How come the functionality of Geoms and GeomNodes arent combined? Does it have something to do with keeping GeomVertexData tables apart? And how come all the primitives in the same Geom have to be of the same type?
The Geom structures are designed primarily to optimize things for sorting by state and rendering them quickly. Thus, they are divided according to the logical division of state management and graphics API calls.
- A GeomNode contains geometry that is always rendered at the same time, so is always culled as a unit. This is the most fundamental unit of scene graph culling. All geometry within a GeomNode is either drawn, or not drawn. All geometry within a GeomNode always has the same TransformState.
This may, however, include several pieces of geometry that should be rendered with different states; for instance, you might have a “hair” texture and a “face” texture, but the whole head is always rendered as a unit. This leads us to the individual components of a GeomNode, which is the Geom class:
- A Geom contains all of the geometry, within a GeomNode, that is all rendered with a particular RenderState. This is the most fundamental unit of state changes. All geometry within a Geom always has the same TransformState and RenderState. Also, all geometry within a Geom always indexes into the same GeomVertexData.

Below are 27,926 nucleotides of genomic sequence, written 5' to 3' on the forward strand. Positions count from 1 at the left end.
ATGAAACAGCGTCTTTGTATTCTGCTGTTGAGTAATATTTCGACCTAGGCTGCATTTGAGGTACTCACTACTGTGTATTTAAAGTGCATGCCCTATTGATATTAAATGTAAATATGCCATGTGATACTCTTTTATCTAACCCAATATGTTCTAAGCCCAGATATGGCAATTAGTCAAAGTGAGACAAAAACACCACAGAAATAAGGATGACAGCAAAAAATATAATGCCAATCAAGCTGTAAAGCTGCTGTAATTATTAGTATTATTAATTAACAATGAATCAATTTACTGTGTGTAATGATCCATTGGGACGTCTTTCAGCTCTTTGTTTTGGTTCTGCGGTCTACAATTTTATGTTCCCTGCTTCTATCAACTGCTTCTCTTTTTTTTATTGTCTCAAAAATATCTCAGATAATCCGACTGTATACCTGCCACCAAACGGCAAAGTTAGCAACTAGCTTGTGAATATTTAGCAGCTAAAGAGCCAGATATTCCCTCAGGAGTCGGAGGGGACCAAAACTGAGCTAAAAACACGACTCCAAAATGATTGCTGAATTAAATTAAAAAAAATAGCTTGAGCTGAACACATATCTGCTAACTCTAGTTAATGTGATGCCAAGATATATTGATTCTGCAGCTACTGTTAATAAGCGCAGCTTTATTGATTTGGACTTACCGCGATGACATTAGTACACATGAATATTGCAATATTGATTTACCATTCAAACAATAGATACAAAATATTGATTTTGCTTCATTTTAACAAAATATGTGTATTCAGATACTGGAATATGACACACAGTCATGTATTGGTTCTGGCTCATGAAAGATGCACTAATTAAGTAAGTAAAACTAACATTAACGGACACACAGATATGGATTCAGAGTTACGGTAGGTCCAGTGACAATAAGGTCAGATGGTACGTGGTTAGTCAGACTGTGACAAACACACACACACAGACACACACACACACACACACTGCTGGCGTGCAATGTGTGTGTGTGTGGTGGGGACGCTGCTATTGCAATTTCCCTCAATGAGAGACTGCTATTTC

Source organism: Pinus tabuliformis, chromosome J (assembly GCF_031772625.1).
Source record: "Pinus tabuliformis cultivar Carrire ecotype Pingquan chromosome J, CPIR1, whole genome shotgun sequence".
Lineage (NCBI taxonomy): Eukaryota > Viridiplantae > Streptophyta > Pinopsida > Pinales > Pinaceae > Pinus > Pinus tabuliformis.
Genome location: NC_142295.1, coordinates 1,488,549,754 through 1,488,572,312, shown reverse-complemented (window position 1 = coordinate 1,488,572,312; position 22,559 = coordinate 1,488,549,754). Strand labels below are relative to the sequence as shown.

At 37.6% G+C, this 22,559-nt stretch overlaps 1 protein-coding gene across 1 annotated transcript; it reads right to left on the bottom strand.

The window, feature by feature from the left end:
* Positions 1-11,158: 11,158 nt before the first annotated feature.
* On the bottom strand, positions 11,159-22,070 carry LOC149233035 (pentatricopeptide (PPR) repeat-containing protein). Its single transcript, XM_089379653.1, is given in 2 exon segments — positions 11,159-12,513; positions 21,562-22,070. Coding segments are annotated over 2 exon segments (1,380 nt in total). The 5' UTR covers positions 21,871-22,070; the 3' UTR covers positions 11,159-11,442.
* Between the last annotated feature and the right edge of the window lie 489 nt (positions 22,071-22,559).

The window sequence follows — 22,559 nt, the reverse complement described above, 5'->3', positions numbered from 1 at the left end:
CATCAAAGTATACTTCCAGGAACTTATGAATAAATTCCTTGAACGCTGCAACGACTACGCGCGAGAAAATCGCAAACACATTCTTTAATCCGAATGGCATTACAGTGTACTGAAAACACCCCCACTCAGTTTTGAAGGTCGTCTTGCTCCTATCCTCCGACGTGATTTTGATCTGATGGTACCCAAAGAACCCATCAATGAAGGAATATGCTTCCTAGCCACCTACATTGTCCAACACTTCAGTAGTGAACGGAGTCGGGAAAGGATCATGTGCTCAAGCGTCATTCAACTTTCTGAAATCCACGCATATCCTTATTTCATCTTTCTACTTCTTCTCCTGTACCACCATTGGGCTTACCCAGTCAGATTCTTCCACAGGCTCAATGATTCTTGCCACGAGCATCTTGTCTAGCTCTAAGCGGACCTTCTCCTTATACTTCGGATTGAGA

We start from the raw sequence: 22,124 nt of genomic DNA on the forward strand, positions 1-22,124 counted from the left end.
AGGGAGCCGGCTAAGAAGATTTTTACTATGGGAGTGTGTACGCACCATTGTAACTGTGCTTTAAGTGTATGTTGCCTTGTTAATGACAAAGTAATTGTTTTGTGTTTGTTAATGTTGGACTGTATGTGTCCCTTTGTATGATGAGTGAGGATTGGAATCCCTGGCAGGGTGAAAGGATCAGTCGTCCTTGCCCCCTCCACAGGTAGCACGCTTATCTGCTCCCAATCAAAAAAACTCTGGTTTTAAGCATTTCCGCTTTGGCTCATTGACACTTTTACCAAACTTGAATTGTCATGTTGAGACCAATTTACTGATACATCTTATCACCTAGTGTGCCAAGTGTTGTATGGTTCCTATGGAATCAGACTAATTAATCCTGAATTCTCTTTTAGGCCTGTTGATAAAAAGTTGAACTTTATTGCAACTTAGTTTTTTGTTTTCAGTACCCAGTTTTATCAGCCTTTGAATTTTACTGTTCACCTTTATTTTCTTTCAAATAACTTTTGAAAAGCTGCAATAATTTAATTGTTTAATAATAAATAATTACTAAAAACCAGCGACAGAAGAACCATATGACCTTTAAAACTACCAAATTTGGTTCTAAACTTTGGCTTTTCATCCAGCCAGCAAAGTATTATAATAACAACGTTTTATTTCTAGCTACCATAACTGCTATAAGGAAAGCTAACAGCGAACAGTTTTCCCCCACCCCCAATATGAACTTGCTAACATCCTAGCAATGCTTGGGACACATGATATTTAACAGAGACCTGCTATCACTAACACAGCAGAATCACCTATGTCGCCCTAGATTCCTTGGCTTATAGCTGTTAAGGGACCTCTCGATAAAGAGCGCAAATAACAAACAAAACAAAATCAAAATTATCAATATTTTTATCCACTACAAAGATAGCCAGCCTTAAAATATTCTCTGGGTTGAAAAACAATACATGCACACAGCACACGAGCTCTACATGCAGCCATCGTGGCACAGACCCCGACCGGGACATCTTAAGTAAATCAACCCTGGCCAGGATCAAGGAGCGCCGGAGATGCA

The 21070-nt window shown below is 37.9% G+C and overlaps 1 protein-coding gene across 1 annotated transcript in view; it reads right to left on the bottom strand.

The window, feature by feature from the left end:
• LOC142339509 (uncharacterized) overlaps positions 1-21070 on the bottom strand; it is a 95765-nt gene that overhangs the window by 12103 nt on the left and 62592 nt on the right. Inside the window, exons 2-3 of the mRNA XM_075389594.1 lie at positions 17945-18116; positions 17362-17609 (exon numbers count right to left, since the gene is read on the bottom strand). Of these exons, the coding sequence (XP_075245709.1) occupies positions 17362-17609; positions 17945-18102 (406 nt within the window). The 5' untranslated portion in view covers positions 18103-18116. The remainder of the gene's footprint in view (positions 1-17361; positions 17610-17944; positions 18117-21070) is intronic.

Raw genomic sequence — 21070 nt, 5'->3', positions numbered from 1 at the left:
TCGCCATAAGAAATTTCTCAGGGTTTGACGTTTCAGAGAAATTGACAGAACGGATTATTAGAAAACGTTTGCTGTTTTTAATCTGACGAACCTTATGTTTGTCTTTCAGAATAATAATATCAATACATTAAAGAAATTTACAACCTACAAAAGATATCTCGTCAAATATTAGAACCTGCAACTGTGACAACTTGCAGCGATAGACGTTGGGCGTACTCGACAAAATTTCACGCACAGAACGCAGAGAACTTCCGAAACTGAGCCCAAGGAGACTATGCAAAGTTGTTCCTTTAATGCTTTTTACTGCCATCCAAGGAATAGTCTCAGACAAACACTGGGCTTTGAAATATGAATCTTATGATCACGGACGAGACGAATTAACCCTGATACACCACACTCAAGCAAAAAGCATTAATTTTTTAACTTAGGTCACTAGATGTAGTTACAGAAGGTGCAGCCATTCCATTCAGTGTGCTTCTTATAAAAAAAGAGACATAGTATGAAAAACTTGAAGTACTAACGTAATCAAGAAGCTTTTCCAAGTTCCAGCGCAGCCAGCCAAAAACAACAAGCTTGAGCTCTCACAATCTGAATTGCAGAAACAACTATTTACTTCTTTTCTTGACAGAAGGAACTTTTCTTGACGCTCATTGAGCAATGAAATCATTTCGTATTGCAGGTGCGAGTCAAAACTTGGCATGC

There is no restriction that all primitives in a Geom have to be the same type. You must be mistaken about that (although there are some minor restrictions that relate to the fact that they all share the same GeomVertexData). In fact, allowing primitives of different type is the whole point of the next class:
- A GeomPrimitive contains all of the geometry, within a Geom, that are of a particular type. For instance, all triangle strips, or independent triangles, or line strips, or whatever. Usually, a single GeomPrimitive can be issued as a single “batch” to the graphics engine, via a single call to glDrawElements() (in OpenGL mode).
So at the end of the day, we have a scene graph that contains multiple GeomNodes, each of which contains one or more Geoms, each of which in turn contains one or more GeomPrimitives. This hierarchical separation is meaningful and very important in optimizing the rendering process.
Note, by the way, that it is perfectly legal for multiple different Geoms to all index into the same GeomVertexData. Although it is possible to have a different GeomVertexData for each Geom, this is not required.
Thanks! Ill add the information to the manual page about it